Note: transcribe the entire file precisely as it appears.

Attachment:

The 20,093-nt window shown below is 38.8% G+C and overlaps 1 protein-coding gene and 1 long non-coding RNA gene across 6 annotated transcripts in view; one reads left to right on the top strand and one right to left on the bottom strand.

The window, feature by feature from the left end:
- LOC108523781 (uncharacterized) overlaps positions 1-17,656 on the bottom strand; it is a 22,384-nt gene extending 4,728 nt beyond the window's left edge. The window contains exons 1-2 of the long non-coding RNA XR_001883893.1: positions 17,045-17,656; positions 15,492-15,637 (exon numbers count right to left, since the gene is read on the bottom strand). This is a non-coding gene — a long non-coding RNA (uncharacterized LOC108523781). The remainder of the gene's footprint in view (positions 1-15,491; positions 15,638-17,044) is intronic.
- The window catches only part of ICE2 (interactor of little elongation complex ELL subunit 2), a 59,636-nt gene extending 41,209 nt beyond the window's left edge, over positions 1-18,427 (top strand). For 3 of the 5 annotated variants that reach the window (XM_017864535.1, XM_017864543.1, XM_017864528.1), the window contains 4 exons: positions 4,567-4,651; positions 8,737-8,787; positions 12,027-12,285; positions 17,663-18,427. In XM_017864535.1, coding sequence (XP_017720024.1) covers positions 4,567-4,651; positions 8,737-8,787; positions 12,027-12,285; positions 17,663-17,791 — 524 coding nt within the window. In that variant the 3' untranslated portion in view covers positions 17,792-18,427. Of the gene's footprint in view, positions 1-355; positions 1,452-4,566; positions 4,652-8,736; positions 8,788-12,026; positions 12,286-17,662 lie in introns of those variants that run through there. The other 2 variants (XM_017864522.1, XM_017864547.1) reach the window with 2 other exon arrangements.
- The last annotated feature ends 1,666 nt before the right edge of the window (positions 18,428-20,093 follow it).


The 20,093-nt window shown below is 38.8% G+C and overlaps 1 protein-coding gene and 1 long non-coding RNA gene across 6 annotated transcripts in view; one reads left to right on the top strand and one right to left on the bottom strand.

The window, feature by feature from the left end:
- LOC108523781 (uncharacterized) overlaps positions 1-17,656 on the bottom strand; it is a 22,384-nt gene extending 4,728 nt beyond the window's left edge. The window contains exons 1-2 of the long non-coding RNA XR_001883893.1: positions 17,045-17,656; positions 15,492-15,637 (exon numbers count right to left, since the gene is read on the bottom strand). This is a non-coding gene — a long non-coding RNA (uncharacterized LOC108523781). The remainder of the gene's footprint in view (positions 1-15,491; positions 15,638-17,044) is intronic.
- The window catches only part of ICE2 (interactor of little elongation complex ELL subunit 2), a 59,636-nt gene extending 41,209 nt beyond the window's left edge, over positions 1-18,427 (top strand). For 3 of the 5 annotated variants that reach the window (XM_017864535.1, XM_017864543.1, XM_017864528.1), the window contains 4 exons: positions 4,567-4,651; positions 8,737-8,787; positions 12,027-12,285; positions 17,663-18,427. In XM_017864535.1, coding sequence (XP_017720024.1) covers positions 4,567-4,651; positions 8,737-8,787; positions 12,027-12,285; positions 17,663-17,791 — 524 coding nt within the window. In that variant the 3' untranslated portion in view covers positions 17,792-18,427. Of the gene's footprint in view, positions 1-355; positions 1,452-4,566; positions 4,652-8,736; positions 8,788-12,026; positions 12,286-17,662 lie in introns of those variants that run through there. The other 2 variants (XM_017864522.1, XM_017864547.1) reach the window with 2 other exon arrangements.
- The last annotated feature ends 1,666 nt before the right edge of the window (positions 18,428-20,093 follow it).